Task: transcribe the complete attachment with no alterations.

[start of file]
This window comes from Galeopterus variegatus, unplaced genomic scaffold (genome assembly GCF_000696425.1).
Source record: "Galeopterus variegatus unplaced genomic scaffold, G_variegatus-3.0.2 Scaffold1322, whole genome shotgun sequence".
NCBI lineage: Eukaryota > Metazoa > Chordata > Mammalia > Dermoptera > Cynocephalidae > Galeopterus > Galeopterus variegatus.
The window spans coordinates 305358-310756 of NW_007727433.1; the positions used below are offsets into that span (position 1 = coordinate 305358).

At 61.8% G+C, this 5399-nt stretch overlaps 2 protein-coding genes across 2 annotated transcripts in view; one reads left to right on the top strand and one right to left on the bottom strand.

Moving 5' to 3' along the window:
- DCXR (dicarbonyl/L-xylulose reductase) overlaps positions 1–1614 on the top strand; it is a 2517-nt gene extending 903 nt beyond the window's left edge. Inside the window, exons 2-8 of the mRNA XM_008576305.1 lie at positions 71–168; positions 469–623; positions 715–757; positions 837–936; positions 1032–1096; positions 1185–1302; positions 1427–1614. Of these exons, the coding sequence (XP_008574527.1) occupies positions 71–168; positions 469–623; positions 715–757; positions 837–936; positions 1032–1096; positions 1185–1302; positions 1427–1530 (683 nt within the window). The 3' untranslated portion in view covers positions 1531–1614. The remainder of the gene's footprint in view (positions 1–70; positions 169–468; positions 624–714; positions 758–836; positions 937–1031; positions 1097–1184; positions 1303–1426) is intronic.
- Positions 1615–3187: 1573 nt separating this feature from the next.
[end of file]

This window comes from Galeopterus variegatus, unplaced genomic scaffold (genome assembly GCF_000696425.1).
Source record: "Galeopterus variegatus unplaced genomic scaffold, G_variegatus-3.0.2 Scaffold1322, whole genome shotgun sequence".
NCBI lineage: Eukaryota > Metazoa > Chordata > Mammalia > Dermoptera > Cynocephalidae > Galeopterus > Galeopterus variegatus.
The window spans coordinates 305358-310756 of NW_007727433.1; the positions used below are offsets into that span (position 1 = coordinate 305358).

At 61.8% G+C, this 5399-nt stretch overlaps 2 protein-coding genes across 2 annotated transcripts in view; one reads left to right on the top strand and one right to left on the bottom strand.

Moving 5' to 3' along the window:
- DCXR (dicarbonyl/L-xylulose reductase) overlaps positions 1–1614 on the top strand; it is a 2517-nt gene extending 903 nt beyond the window's left edge. Inside the window, exons 2-8 of the mRNA XM_008576305.1 lie at positions 71–168; positions 469–623; positions 715–757; positions 837–936; positions 1032–1096; positions 1185–1302; positions 1427–1614. Of these exons, the coding sequence (XP_008574527.1) occupies positions 71–168; positions 469–623; positions 715–757; positions 837–936; positions 1032–1096; positions 1185–1302; positions 1427–1530 (683 nt within the window). The 3' untranslated portion in view covers positions 1531–1614. The remainder of the gene's footprint in view (positions 1–70; positions 169–468; positions 624–714; positions 758–836; positions 937–1031; positions 1097–1184; positions 1303–1426) is intronic.
- Positions 1615–3187: 1573 nt separating this feature from the next.